3D-gamification universe prevents on-site accidents

Åge Staghøj

T: +45 51615339

Check – act – learn

That’s the m.o. for Ramboll’s 3D training simulator for construction sites. The simulator works as an interactive copy that can be modelled to replicate any building site and provides users with a guided safety tour of the site. Before even setting foot on the site, all construction workers get to explore the 3D-simulated version of the work environment and complete a number of tasks, to acquaint themselves with potential hazards and avoid real accidents when the work begins. 

So far, the 3D training universe has been used on seven construction projects. In each case, the number of work-related accidents has been reduced by more than 50%, compared to industry standards. On four of the sites, there were no accidents at all. 

Reduce accidents and improve the bottom line 

The 3D simulator utilises gamification to supply a new approach to safety instructions. The idea behind it is that we learn better by doing than by being told. 

Read more

When experiencing the site in a 3D virtual world, users can spot and engage with all the possible dangers and pitfalls, without risk. This makes it a lot easier for the workers to anticipate an accident – and avoid it – when they step onto the real construction site. It also creates a proactive learning process, where the employees take responsibility for ensuring a safe working environment. 

At the construction site for a large-scale hospital in Central Denmark, the new Regional Hospital West Jutland in Gødstrup, the use of the 3D training universe prompted monthly competitions among the employees to come up with the best ideas for creating an even safer working environment. These competitions generated more than 1,700 ideas. 

“The 3D training has helped workers take ownership of their working environment. In addition to reducing accidents and providing a good workplace, it also improves the bottom line,” says Poul Michaelsen, Hospital Director at the Regional Hospital West Jutland.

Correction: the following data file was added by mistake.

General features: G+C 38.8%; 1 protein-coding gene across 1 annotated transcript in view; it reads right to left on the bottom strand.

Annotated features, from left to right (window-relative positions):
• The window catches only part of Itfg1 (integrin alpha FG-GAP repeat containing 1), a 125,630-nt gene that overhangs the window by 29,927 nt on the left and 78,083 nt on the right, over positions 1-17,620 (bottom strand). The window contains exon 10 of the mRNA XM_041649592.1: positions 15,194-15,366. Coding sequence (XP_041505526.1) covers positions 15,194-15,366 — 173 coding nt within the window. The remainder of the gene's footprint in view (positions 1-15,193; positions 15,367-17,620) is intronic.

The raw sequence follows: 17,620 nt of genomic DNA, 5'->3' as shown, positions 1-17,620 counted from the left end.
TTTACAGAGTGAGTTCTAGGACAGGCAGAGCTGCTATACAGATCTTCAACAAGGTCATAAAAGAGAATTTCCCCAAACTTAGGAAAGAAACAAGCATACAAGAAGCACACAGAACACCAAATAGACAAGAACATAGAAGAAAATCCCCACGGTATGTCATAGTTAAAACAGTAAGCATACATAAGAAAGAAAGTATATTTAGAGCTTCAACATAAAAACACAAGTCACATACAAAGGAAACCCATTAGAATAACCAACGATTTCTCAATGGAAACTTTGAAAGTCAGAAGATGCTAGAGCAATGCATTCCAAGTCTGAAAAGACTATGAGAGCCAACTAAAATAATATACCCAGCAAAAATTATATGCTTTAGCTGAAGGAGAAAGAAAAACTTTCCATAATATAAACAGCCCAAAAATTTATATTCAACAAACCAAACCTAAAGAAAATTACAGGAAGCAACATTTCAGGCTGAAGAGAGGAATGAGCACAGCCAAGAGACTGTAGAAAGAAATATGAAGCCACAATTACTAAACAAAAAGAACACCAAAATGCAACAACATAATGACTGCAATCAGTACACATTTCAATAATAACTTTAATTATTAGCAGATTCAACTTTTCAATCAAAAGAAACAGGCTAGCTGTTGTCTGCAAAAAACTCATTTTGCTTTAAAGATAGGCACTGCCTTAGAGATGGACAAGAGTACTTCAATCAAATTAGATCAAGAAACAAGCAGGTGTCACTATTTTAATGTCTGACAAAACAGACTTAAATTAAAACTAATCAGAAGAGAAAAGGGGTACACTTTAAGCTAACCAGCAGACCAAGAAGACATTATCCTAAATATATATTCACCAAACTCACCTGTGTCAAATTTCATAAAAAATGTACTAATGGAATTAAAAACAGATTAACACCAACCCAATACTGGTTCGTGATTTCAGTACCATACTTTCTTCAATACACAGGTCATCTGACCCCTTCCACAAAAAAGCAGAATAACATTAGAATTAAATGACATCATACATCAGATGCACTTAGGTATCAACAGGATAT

For example, the project contractor achieved a 25% time-saving when installing window sections.  After completing the 3D training, employees came up with a new method that provides safer working positions and, as an added bonus, faster installation. All to the client’s benefit.  

A solution with many applications

The approach in itself isn’t new. Pilots, for example, have been doing safety training in simulators for decades. Now, however, other types of jobs can benefit from the idea as well. 

It started as a solution to one specific problem: safety on-site for construction projects. However, the possibilities for application are many. On the Storstrøm Bridge, which is one of the largest construction projects in Denmark, the training has already been expanded to include environmental protection on the site. Essentially, the technology can model any type of working environment and train employees in whatever is needed – in a proactive, effective and engaging way. 

 

”The 3D tool has helped workers take ownership of their working environment. In addition to reducing accidents and providing a good workplace for all, it also improves the bottom line.”

- Poul Michaelsen, Hospital Director at the Regional Hospital West Jutland.

Sign up for newsletter